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Drag 'Em to Hell

Antichrist (2009)

Festival de Cannes

I don't know if it's smart, but I like it. Or more truthfully: I like the fact that Lars von Trier, consumed by whatever black humor and profound doubts fill his days, can create a film so uncompromising, so despairing and so wickedly contrarian that it defies criticism and explanation in equal measure. And I like that he brought it to Cannes and created a storm of outrage, the perfect backdrop for the friendly folk queuing behind me to ask “Wait, this is the guy who made 'Dogma?' ”

“Antichrist” is a film to ponder, which is just as well since it's hard to forget. The prologue is striking enough, a black-and-white snow-bound meditation in which the nameless couple played by Willem Dafoe and Charlotte Gainsbourg (the characters are credited only as He and She) make love while oblivious to the accidental death of their child. Their lovemaking includes a shot of penetration, rendered in the kind of clarity only the RED One can provide (the credits mention body doubles).

Unable to process her grief, She falls to pieces, so her therapist husband takes a hand in her treatment. Against the advice of her actual doctors, He takes her off her meds and decides to cure her himself, eventually suggesting that they go back to an isolated forest shack where She and the child had spent a previous summer. The place is called Eden, and she was there writing a thesis about witchcraft, so you can't claim that Mr. von Trier is being very obtuse here.

Pointless to describe what goes on next, since “Antichrist” should be experienced rather than explained, but His therapeutic tactics become more and more aggressive as they fail to work, and She reacts in ways very unlikely to make it intact to a multiplex near you.

“Antichrist” pretends to follow horror-film logic, in that when the camera tracks slowly into dark places something nasty usually leaps up, accompanied by all manner of Lynchian rumbles. But this is a most atypical horror film. The subtexts and themes are theological, and Mr. von Trier's conclusions are hardly uplifting. Both He and She stop being characters and turn into avatars, hacking away at each other brutally. In Ms. Gainsbourg's case, this leads to a surgical procedure with a pair of rusty scissors that won't be making it to a multiplex anywhere in the solar system. That all this is the exact reversal of what a reasonable couple would do would seem to be the whole point. Mr. von Trier doesn't put much stock in reason, and the film is saturated by despair to an almost intolerable extent.

It's also exquisitely made. Both actors are staggeringly brave from first shot to last, and the director rewards them with some beautiful images. Ms. Gainsbourgh melts into the forest floor like a woodland elemental, ghostly corpses materialize in the landscape, hands emerge from tree roots while the couple make love.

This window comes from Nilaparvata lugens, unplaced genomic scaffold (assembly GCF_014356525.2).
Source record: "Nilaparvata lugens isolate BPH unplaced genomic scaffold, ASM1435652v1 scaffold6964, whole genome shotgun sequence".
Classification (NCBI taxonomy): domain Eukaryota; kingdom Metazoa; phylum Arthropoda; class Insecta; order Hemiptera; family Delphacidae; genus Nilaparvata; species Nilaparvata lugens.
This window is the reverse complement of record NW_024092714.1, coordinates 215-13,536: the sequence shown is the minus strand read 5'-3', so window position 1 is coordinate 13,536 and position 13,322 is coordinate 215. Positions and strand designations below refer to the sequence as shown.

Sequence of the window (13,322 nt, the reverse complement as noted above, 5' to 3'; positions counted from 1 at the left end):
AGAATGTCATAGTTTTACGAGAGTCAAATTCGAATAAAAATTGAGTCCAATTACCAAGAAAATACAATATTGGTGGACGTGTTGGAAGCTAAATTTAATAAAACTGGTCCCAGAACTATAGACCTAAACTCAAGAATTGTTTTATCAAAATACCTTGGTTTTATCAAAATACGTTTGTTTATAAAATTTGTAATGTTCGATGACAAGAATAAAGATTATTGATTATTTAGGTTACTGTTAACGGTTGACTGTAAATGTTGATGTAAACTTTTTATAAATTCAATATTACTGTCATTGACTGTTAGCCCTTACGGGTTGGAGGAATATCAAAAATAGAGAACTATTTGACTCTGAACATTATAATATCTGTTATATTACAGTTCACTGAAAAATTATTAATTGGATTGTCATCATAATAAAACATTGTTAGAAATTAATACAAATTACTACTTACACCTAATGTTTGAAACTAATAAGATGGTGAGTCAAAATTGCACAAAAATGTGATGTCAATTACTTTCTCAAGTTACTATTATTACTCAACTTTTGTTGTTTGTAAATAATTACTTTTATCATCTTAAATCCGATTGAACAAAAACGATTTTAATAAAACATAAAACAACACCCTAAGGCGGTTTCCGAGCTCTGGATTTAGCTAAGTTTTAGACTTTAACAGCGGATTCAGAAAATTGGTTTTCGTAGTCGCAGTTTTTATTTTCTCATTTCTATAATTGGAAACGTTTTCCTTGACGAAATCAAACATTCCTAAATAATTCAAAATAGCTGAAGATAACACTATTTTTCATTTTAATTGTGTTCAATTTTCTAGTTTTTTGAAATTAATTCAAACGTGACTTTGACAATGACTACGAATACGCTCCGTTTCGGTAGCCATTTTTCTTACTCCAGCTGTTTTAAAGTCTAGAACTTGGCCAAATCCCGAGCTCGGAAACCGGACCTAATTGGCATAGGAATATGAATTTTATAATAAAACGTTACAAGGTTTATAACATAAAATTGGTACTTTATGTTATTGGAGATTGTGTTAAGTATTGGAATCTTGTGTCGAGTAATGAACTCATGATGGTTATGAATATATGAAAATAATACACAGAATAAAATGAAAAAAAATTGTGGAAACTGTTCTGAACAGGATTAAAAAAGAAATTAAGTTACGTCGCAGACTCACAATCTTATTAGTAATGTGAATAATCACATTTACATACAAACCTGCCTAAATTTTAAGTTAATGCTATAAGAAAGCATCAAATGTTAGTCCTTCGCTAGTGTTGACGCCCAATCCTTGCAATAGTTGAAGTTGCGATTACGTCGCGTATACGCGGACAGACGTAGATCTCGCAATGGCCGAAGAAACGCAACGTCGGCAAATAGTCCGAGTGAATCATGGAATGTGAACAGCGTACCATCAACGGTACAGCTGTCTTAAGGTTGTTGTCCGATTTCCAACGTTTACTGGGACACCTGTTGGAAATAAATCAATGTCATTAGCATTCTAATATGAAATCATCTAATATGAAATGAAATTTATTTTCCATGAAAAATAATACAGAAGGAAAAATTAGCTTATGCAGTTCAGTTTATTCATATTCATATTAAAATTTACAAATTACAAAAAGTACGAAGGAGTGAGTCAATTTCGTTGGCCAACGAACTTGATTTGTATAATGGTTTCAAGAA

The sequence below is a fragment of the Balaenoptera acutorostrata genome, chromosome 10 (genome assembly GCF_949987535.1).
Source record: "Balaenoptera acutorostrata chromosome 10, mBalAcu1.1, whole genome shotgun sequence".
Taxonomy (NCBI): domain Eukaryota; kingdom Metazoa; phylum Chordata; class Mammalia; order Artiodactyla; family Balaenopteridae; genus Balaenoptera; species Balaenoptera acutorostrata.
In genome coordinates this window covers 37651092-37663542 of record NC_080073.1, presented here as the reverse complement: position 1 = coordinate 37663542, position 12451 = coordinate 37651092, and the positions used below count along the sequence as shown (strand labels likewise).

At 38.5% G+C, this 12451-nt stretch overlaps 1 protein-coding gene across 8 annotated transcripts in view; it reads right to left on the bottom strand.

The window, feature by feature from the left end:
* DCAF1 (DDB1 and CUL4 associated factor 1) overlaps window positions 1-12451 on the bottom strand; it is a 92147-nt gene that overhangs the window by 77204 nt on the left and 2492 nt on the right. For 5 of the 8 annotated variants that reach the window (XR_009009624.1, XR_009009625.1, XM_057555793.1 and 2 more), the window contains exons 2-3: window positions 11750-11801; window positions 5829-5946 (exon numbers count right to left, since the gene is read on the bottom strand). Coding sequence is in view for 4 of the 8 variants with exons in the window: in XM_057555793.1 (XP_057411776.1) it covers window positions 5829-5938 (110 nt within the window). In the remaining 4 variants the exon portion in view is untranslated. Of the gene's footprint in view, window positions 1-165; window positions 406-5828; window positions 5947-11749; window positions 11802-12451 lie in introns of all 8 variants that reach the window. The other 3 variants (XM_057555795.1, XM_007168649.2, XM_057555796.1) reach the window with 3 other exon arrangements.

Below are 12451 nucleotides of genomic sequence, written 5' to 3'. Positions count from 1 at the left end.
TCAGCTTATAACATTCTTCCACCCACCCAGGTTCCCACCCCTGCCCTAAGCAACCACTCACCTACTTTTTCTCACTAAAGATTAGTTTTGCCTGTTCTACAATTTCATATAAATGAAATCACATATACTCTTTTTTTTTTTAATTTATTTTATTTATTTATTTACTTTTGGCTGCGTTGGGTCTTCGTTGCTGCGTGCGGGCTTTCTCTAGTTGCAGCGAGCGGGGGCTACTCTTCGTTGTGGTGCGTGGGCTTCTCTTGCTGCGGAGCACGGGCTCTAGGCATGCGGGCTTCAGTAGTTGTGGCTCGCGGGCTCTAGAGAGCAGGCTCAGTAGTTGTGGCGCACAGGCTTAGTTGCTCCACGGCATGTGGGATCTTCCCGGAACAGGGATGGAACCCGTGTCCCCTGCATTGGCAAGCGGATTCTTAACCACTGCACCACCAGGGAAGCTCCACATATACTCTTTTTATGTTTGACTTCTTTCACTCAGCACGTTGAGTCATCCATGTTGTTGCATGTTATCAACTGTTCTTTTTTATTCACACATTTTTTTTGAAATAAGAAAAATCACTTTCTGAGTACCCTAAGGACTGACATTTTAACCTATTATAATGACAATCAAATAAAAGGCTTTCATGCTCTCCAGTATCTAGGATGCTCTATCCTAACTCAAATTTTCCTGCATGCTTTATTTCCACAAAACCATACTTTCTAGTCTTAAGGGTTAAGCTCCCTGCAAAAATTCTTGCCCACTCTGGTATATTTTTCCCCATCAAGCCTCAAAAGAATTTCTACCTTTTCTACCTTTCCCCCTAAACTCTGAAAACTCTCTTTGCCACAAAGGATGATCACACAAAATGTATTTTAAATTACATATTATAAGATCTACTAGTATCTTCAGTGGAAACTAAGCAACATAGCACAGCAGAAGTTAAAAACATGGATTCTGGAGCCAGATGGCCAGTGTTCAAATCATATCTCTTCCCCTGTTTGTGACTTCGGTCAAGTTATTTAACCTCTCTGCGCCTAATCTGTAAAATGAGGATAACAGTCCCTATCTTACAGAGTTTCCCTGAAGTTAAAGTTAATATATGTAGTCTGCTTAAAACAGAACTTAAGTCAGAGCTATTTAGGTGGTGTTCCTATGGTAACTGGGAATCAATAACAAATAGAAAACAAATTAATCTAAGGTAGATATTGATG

And it's even funny, although the jokes are the kind where the director may be laughing more than you: A very weird talking fox turns up, to deliver the line 'chaos reigns' backed by enough dissonant aggression on the soundtrack to loosen a man's fillings. More telling is that the rain machine above Mr. Dafoe is promptly switched on, subjecting him to an instant comedy downpour straight out of Laurel and Hardy. The funniest joke doesn't translate to print at all, but involves a non-existent constellation in the night sky and proves conclusively that Mr. von Trier is a puppet master of the highest order.

Whether that's all he is is a matter for debate. “Antichrist” is a blast of total will power on the part of its creator, an anagram of his theology emptied out onto the screen. The stuff in it about human nature and sexuality is strong meat, but better a film with an idea in its head than one without, even if the director falls on that idea from a great height. “Antichrist” hangs together perfectly, but in the same way a piece of automatic writing does. What I think it means may be totally different than Mr. von Trier's beliefs, but I don't think he's very bothered by that. So why should I be? Épater les cinéastes.


Opens on Oct. 23 in New York and Los Angeles and on July 24 in Britain.

Written and directed by Lars von Trier; director of photography, Anthony Dod Mantle; edited by Anders Refn; music by Handel; production designer, Karl Juliusson; produced by Meta Louise Foldager; released by IFC Films (United States) and Artificial Eye (Britain). Running time: 1 hour 49 minutes. This film is not rated by M.P.A.A. and is rated 18 by B.B.F.C.

WITH: Willem Dafoe (He), Charlotte Gainsbourg (She) and Storm Acheche Sahlstrom (Nic).


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